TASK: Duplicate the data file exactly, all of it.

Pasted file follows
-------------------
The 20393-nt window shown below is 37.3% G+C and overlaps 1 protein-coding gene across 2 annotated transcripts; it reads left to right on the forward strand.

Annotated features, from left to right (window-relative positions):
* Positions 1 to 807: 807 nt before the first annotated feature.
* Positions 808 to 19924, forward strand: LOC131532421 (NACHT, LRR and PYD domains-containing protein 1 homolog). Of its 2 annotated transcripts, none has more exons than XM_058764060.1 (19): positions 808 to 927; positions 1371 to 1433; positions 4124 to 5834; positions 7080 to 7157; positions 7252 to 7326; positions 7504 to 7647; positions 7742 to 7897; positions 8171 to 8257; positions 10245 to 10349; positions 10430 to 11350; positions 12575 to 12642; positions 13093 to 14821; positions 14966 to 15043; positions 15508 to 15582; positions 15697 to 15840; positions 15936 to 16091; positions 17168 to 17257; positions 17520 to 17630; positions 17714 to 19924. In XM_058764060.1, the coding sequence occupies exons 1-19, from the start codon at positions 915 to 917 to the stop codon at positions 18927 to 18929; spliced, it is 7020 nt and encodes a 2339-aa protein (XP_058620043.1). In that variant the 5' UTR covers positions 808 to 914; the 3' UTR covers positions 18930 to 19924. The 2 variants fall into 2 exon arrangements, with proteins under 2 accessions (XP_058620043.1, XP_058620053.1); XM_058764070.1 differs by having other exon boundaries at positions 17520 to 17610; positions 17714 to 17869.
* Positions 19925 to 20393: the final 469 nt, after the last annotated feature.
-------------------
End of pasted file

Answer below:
The 20393-nt window shown below is 37.3% G+C and overlaps 1 protein-coding gene across 2 annotated transcripts; it reads left to right on the forward strand.

Annotated features, from left to right (window-relative positions):
* Positions 1 to 807: 807 nt before the first annotated feature.
* Positions 808 to 19924, forward strand: LOC131532421 (NACHT, LRR and PYD domains-containing protein 1 homolog). Of its 2 annotated transcripts, none has more exons than XM_058764060.1 (19): positions 808 to 927; positions 1371 to 1433; positions 4124 to 5834; positions 7080 to 7157; positions 7252 to 7326; positions 7504 to 7647; positions 7742 to 7897; positions 8171 to 8257; positions 10245 to 10349; positions 10430 to 11350; positions 12575 to 12642; positions 13093 to 14821; positions 14966 to 15043; positions 15508 to 15582; positions 15697 to 15840; positions 15936 to 16091; positions 17168 to 17257; positions 17520 to 17630; positions 17714 to 19924. In XM_058764060.1, the coding sequence occupies exons 1-19, from the start codon at positions 915 to 917 to the stop codon at positions 18927 to 18929; spliced, it is 7020 nt and encodes a 2339-aa protein (XP_058620043.1). In that variant the 5' UTR covers positions 808 to 914; the 3' UTR covers positions 18930 to 19924. The 2 variants fall into 2 exon arrangements, with proteins under 2 accessions (XP_058620043.1, XP_058620053.1); XM_058764070.1 differs by having other exon boundaries at positions 17520 to 17610; positions 17714 to 17869.
* Positions 19925 to 20393: the final 469 nt, after the last annotated feature.